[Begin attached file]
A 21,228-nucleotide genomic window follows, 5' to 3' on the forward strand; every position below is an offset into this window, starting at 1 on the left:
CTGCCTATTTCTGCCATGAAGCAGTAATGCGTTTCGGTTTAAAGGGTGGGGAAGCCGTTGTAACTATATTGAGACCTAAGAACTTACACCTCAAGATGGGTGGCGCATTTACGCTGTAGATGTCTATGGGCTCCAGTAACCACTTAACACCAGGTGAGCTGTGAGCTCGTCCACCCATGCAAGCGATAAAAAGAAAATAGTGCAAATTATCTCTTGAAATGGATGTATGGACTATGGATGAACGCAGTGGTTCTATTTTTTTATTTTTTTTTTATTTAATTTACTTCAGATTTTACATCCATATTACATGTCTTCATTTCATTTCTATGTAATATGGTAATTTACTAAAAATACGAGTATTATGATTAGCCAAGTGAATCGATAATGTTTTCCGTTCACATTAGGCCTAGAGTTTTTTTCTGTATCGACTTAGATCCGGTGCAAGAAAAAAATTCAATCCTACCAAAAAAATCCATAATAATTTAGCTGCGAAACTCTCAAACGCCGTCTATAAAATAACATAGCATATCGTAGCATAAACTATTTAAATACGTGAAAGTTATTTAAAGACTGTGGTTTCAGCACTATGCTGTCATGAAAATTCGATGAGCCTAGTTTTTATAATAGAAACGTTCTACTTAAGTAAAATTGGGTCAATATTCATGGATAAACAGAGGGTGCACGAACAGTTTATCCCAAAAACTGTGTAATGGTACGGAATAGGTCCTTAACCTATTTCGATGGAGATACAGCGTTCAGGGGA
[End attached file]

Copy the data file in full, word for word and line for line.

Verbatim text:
A 21,228-nucleotide genomic window follows, 5' to 3' on the forward strand; every position below is an offset into this window, starting at 1 on the left:
CTGCCTATTTCTGCCATGAAGCAGTAATGCGTTTCGGTTTAAAGGGTGGGGAAGCCGTTGTAACTATATTGAGACCTAAGAACTTACACCTCAAGATGGGTGGCGCATTTACGCTGTAGATGTCTATGGGCTCCAGTAACCACTTAACACCAGGTGAGCTGTGAGCTCGTCCACCCATGCAAGCGATAAAAAGAAAATAGTGCAAATTATCTCTTGAAATGGATGTATGGACTATGGATGAACGCAGTGGTTCTATTTTTTTATTTTTTTTTTATTTAATTTACTTCAGATTTTACATCCATATTACATGTCTTCATTTCATTTCTATGTAATATGGTAATTTACTAAAAATACGAGTATTATGATTAGCCAAGTGAATCGATAATGTTTTCCGTTCACATTAGGCCTAGAGTTTTTTTCTGTATCGACTTAGATCCGGTGCAAGAAAAAAATTCAATCCTACCAAAAAAATCCATAATAATTTAGCTGCGAAACTCTCAAACGCCGTCTATAAAATAACATAGCATATCGTAGCATAAACTATTTAAATACGTGAAAGTTATTTAAAGACTGTGGTTTCAGCACTATGCTGTCATGAAAATTCGATGAGCCTAGTTTTTATAATAGAAACGTTCTACTTAAGTAAAATTGGGTCAATATTCATGGATAAACAGAGGGTGCACGAACAGTTTATCCCAAAAACTGTGTAATGGTACGGAATAGGTCCTTAACCTATTTCGATGGAGATACAGCGTTCAGGGGA